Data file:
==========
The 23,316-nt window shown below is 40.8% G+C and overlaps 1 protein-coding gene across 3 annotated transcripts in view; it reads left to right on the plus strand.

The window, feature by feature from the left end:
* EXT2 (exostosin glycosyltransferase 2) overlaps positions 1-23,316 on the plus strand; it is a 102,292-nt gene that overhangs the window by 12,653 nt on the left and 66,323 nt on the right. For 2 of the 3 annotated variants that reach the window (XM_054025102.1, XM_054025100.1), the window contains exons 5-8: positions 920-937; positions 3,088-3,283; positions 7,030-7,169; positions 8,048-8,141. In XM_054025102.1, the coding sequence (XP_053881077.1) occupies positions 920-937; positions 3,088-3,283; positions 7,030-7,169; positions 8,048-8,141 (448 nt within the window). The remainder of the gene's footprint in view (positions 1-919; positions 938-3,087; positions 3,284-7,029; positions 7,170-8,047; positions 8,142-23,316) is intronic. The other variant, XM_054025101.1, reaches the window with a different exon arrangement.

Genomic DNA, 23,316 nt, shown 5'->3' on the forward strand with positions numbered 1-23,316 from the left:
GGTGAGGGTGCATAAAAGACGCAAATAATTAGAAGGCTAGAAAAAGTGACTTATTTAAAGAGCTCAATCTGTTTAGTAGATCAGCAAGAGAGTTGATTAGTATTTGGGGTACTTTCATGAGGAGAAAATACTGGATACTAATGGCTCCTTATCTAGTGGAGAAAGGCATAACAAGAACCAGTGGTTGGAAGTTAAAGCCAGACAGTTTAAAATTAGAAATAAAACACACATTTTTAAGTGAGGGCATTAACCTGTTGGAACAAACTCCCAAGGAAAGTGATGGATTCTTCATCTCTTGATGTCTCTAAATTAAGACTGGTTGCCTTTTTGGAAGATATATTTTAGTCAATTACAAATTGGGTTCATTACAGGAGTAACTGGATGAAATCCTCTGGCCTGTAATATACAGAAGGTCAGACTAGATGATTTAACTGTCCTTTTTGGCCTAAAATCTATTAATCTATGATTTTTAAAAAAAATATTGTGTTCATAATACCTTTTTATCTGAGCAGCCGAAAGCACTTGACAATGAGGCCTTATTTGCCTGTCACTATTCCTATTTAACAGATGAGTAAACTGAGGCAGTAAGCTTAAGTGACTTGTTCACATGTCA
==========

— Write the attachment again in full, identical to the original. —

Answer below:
The 23,316-nt window shown below is 40.8% G+C and overlaps 1 protein-coding gene across 3 annotated transcripts in view; it reads left to right on the plus strand.

The window, feature by feature from the left end:
* EXT2 (exostosin glycosyltransferase 2) overlaps positions 1-23,316 on the plus strand; it is a 102,292-nt gene that overhangs the window by 12,653 nt on the left and 66,323 nt on the right. For 2 of the 3 annotated variants that reach the window (XM_054025102.1, XM_054025100.1), the window contains exons 5-8: positions 920-937; positions 3,088-3,283; positions 7,030-7,169; positions 8,048-8,141. In XM_054025102.1, the coding sequence (XP_053881077.1) occupies positions 920-937; positions 3,088-3,283; positions 7,030-7,169; positions 8,048-8,141 (448 nt within the window). The remainder of the gene's footprint in view (positions 1-919; positions 938-3,087; positions 3,284-7,029; positions 7,170-8,047; positions 8,142-23,316) is intronic. The other variant, XM_054025101.1, reaches the window with a different exon arrangement.

Genomic DNA, 23,316 nt, shown 5'->3' on the forward strand with positions numbered 1-23,316 from the left:
GGTGAGGGTGCATAAAAGACGCAAATAATTAGAAGGCTAGAAAAAGTGACTTATTTAAAGAGCTCAATCTGTTTAGTAGATCAGCAAGAGAGTTGATTAGTATTTGGGGTACTTTCATGAGGAGAAAATACTGGATACTAATGGCTCCTTATCTAGTGGAGAAAGGCATAACAAGAACCAGTGGTTGGAAGTTAAAGCCAGACAGTTTAAAATTAGAAATAAAACACACATTTTTAAGTGAGGGCATTAACCTGTTGGAACAAACTCCCAAGGAAAGTGATGGATTCTTCATCTCTTGATGTCTCTAAATTAAGACTGGTTGCCTTTTTGGAAGATATATTTTAGTCAATTACAAATTGGGTTCATTACAGGAGTAACTGGATGAAATCCTCTGGCCTGTAATATACAGAAGGTCAGACTAGATGATTTAACTGTCCTTTTTGGCCTAAAATCTATTAATCTATGATTTTTAAAAAAAATATTGTGTTCATAATACCTTTTTATCTGAGCAGCCGAAAGCACTTGACAATGAGGCCTTATTTGCCTGTCACTATTCCTATTTAACAGATGAGTAAACTGAGGCAGTAAGCTTAAGTGACTTGTTCACATGTCA